S/2004 S13 was discovered on Dec. 12, 2004, one of 12 Saturnian moons found that day by Scott S. Sheppard, David L. Jewitt and Jan T. Kleyna, using a wide-field camera on the Subaru 8.2-m reflector telescope on Mauna Kea, Hawaii. Brian Marsden computed the orbital elements.
S/2004 S13 has a mean radius of 1.9 miles (3 kilometers), assuming an albedo (a measure of how reflective the surface is) of 0.04. It orbits Saturn at an inclination of about 169 degrees and an eccentricity of about 0.3. At a mean distance of 11.4 million miles (18.4 million kilometers) from Saturn, the satellite takes about 934 Earth days to complete one orbit.
Yet to be named S/2004 S13 is a member of the Norse group of moons. These "irregular" satellites have retrograde orbits around Saturn -- traveling around in the opposite direction from the planet's rotation. S/2004 S13 and the other Norse moons also have eccentric orbits, meaning they are more elongated than circular.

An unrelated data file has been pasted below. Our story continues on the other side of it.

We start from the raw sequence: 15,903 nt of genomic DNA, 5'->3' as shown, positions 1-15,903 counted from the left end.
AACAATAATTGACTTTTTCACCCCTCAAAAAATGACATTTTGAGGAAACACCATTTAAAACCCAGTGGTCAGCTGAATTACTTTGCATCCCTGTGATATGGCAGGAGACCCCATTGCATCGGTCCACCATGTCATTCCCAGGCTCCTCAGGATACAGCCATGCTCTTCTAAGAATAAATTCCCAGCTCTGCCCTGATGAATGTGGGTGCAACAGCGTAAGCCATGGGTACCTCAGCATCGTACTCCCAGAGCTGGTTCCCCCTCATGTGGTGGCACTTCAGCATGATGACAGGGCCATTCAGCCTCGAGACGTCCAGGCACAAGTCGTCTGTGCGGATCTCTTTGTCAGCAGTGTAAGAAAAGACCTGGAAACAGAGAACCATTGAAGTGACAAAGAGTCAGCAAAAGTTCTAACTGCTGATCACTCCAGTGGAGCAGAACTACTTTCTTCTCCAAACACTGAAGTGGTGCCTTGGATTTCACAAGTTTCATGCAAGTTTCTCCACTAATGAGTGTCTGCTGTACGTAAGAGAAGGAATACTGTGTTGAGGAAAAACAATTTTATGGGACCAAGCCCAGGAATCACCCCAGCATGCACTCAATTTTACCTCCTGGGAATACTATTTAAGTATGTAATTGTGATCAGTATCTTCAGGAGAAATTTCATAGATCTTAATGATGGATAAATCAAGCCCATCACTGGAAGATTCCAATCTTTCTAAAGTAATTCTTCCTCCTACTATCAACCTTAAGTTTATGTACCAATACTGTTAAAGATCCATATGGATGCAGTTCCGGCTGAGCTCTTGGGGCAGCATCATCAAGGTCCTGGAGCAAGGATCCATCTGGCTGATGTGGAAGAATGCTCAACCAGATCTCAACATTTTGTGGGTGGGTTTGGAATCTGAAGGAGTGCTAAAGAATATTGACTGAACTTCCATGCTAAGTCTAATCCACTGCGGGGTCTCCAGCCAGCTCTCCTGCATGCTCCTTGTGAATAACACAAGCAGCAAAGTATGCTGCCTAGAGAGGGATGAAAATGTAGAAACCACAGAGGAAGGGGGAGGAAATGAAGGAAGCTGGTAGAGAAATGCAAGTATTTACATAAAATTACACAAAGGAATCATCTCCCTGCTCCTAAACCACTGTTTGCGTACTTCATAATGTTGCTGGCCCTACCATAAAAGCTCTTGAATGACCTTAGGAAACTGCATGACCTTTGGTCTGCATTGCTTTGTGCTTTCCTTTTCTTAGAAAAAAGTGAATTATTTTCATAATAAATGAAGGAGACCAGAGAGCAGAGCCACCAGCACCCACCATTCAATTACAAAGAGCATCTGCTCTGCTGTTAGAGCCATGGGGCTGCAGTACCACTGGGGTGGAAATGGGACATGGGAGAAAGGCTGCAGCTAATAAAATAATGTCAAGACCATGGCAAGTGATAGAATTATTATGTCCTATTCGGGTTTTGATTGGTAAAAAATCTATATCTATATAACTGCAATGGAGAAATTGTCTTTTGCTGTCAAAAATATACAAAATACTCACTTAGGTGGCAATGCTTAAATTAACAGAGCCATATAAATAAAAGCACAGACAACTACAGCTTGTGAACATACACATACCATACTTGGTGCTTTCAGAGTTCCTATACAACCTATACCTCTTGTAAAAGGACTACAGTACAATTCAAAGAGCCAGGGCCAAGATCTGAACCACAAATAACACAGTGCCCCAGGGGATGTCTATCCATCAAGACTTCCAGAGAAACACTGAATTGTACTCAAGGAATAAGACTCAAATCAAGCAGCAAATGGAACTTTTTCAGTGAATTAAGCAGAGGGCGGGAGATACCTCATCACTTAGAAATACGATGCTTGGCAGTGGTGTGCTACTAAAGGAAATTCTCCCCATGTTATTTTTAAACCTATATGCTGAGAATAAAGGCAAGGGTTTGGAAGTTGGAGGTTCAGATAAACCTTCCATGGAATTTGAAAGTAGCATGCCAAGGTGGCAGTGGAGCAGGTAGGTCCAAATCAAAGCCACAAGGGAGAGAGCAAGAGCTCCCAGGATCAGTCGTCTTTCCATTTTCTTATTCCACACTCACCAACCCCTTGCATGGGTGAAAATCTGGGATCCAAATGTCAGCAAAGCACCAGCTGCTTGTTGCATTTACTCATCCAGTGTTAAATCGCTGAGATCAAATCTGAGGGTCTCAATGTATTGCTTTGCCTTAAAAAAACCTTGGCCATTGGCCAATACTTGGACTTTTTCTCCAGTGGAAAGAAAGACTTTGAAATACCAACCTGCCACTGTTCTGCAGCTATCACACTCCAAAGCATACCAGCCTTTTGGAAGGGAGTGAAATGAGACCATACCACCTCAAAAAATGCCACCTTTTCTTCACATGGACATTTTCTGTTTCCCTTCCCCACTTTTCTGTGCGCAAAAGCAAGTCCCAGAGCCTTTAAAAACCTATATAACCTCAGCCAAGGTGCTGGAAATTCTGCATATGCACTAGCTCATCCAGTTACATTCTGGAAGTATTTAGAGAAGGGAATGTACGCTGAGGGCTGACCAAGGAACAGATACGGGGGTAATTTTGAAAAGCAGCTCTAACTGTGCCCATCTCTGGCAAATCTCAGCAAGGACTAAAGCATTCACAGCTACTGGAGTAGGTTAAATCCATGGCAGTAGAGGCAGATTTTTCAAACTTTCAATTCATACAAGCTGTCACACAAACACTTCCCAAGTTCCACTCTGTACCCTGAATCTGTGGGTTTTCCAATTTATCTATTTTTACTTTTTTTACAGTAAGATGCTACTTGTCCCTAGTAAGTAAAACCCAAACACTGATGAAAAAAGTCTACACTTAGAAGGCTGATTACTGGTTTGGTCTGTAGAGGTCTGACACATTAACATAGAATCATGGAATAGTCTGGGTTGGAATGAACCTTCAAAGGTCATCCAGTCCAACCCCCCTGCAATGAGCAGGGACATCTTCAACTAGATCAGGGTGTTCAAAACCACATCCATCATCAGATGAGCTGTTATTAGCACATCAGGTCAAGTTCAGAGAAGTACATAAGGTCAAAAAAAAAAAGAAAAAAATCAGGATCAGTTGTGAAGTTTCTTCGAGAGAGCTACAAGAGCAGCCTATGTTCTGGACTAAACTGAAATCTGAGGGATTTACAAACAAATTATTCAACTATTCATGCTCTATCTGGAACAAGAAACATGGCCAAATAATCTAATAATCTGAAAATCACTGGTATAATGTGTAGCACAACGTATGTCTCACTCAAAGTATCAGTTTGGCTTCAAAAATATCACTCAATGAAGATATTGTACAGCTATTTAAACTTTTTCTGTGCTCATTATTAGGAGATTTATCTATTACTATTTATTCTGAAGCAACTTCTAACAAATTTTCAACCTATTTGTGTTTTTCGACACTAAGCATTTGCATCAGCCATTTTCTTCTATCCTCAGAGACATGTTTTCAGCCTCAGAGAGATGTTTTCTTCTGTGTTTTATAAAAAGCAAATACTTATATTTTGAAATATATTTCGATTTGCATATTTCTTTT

Like Saturn's other irregular moons, S/2004 S13 is thought to be an object that was captured by Saturn's gravity, rather than having accreted from the dusty disk that surrounded the newly formed planet as the regular satellites are thought to have done.
How S/2004 S13 Got its Name
S/2004 S13 was so designated because it is a satellite (S) that was discovered in 2004, and was the 13th satellite of Saturn (S) to be found that year.